In a television interview, Richard said, "Ang sama lang ng ginawa nila. Ngayon, we have no option but to do this legal action. We want to get to the bottom of this. Sino ba talaga yung taong behind this? Sino ba talaga ang source? Yun lang naman." (CLICK HERE to read related article.)

PEP's editor-in-chief responded by pulling out the controversial article within minutes of being informed that there were questions about its facts. Less than 24 hours later, PEP issued a letter of apology addressed to Gutierrez and other actors mentioned in the article. And within 48 hours, PEP called for a tri-media press conference, again to apologize to same parties.

Despite this, Richard proceeded to file a libel suit against PEP. Two weeks after the case was filed, or April 28, 2009, PEP, having completed its detailed investigation, released a four-part article on the incident, noting where it erred and where it did not.

In Part 3 of the April 28 article written by PEP editor-in-chief Jo-Ann Maglipon, she categorically cleared Richard's name. She noted that there was no "fracas, squabble, heated argument" with former co-star Michael Flores. The article read: "PEP concludes that no altercation, squabble, heated argument, or fracas occurred inside the Oceana restaurant on the evening of March 28 and the early morning of March 29. Richard Gutierrez did not have a heated argument with anybody. He and Michael Flores did not get into more than the usual social exchange between acquaintances."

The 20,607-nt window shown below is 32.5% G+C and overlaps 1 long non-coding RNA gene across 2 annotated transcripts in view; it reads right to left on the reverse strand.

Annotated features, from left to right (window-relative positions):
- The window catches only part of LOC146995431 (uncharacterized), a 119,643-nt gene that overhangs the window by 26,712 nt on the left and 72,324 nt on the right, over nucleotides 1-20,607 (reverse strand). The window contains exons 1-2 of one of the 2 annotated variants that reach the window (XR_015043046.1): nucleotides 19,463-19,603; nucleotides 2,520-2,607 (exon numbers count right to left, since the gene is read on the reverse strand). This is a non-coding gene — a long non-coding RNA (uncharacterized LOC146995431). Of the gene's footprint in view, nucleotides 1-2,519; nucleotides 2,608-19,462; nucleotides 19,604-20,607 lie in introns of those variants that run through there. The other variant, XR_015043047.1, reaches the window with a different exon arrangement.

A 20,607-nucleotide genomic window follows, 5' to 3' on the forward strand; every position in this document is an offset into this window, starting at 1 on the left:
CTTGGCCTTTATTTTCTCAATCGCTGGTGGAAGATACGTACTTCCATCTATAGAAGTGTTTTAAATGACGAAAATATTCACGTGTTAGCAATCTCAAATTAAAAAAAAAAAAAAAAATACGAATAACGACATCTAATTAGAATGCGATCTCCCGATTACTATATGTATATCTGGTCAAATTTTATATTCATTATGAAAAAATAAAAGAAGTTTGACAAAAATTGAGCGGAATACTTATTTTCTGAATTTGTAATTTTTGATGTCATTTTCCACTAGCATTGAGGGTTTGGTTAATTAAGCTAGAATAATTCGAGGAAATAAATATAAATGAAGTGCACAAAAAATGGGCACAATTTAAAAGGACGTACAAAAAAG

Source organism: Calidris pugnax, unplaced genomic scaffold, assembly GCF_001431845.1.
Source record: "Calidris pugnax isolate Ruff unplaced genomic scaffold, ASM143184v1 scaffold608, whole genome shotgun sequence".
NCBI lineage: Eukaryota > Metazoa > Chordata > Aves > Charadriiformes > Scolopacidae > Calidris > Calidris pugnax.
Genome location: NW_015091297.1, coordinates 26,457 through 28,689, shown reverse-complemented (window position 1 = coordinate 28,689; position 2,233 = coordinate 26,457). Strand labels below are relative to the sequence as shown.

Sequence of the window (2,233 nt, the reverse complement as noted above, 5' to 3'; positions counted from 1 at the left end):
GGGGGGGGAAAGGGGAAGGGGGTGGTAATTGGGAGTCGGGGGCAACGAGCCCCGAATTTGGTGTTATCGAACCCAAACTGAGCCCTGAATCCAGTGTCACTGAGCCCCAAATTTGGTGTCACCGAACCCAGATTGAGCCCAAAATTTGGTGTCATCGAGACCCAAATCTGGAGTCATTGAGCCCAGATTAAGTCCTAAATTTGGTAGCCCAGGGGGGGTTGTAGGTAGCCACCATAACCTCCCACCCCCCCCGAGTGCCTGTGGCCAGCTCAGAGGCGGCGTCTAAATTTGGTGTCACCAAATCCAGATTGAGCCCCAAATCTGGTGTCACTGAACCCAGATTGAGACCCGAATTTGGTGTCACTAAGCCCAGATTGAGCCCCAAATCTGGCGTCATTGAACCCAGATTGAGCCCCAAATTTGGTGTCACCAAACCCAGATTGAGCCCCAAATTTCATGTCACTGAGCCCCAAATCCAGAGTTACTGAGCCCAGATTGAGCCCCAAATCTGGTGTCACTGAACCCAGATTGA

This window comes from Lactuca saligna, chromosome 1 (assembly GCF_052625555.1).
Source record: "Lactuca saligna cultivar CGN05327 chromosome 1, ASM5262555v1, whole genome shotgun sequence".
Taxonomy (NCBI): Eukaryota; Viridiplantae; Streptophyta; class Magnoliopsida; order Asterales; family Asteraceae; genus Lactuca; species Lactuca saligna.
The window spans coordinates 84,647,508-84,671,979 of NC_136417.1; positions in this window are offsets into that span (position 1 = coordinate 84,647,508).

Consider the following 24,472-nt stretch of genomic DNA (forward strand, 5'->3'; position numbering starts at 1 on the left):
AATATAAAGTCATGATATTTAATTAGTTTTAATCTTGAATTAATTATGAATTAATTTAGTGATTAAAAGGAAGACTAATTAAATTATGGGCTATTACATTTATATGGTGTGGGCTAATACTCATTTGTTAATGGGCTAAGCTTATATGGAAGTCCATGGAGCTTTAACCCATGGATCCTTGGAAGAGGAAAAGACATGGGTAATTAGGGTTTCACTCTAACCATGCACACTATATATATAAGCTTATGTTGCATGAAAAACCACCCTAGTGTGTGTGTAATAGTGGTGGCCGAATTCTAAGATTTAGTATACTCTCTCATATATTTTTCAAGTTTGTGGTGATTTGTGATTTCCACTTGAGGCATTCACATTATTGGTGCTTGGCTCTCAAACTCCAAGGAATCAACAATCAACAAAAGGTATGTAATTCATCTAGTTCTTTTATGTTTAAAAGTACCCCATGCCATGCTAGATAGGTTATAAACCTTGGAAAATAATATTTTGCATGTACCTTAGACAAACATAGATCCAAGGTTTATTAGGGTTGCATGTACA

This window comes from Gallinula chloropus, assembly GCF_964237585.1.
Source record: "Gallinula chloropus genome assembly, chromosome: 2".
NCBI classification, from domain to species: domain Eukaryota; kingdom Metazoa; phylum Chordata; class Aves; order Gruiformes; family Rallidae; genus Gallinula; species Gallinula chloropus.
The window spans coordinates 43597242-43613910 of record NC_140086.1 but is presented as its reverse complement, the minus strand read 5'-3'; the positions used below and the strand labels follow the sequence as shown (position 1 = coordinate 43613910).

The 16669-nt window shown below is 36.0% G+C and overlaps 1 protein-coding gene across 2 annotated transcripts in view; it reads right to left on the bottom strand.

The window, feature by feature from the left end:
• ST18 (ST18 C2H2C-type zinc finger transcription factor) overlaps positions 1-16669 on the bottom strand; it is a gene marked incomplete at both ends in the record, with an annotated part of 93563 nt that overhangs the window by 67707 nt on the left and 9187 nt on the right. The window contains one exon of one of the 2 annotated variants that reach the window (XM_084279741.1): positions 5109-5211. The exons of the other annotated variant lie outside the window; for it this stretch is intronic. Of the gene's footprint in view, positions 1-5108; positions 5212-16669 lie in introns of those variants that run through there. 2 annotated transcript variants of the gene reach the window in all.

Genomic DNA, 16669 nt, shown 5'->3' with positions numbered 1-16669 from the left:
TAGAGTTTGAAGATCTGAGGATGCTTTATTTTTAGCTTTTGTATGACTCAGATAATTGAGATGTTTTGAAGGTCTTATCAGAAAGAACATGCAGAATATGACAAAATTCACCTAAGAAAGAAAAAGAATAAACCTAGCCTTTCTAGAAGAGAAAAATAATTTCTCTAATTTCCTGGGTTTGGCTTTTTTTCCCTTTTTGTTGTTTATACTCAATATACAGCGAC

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However, the article stated, there were people on the site, including actor Epy Quizon, who said that there was, indeed, a gun. This was the "gun-toting incident" referred to in the original article.

PEP's editor-in-chief stated in Part 4 of the April 28 article: "Once more, we make it clear that we never, at any time in the original article, said that Richard, or anybody, pointed a gun at anybody. We know that to be a criminal act. All the article ever said was that there may have been 'a gun-toting incident.' In other words, a gun may have been carried by someone at the party."

After more than three months—July 30, 2009 to be exact—the DOJ dismissed Richard's suit for "lack of probable cause."

In the resolution written by acting Makati City Prosecutor Mary Jane W. Sytat, the absence of malice in the report was affirmed. (CLICK HERE to read the article.)

"Indeed, there is no mistaking that respondents committed a lapse in their reportage of what actually transpired on the night of March 28, 2009. However, this lapse does not constitute an imputation of a discreditable act by either complainant, or his alleged adversary, Michael Flores, and neither was it shown that this was committed with malice. Being a public figure, complainant ought not to be onion-skinned and be able to absorb the thrust of public scrutiny."

Today, the DOJ reversed itself.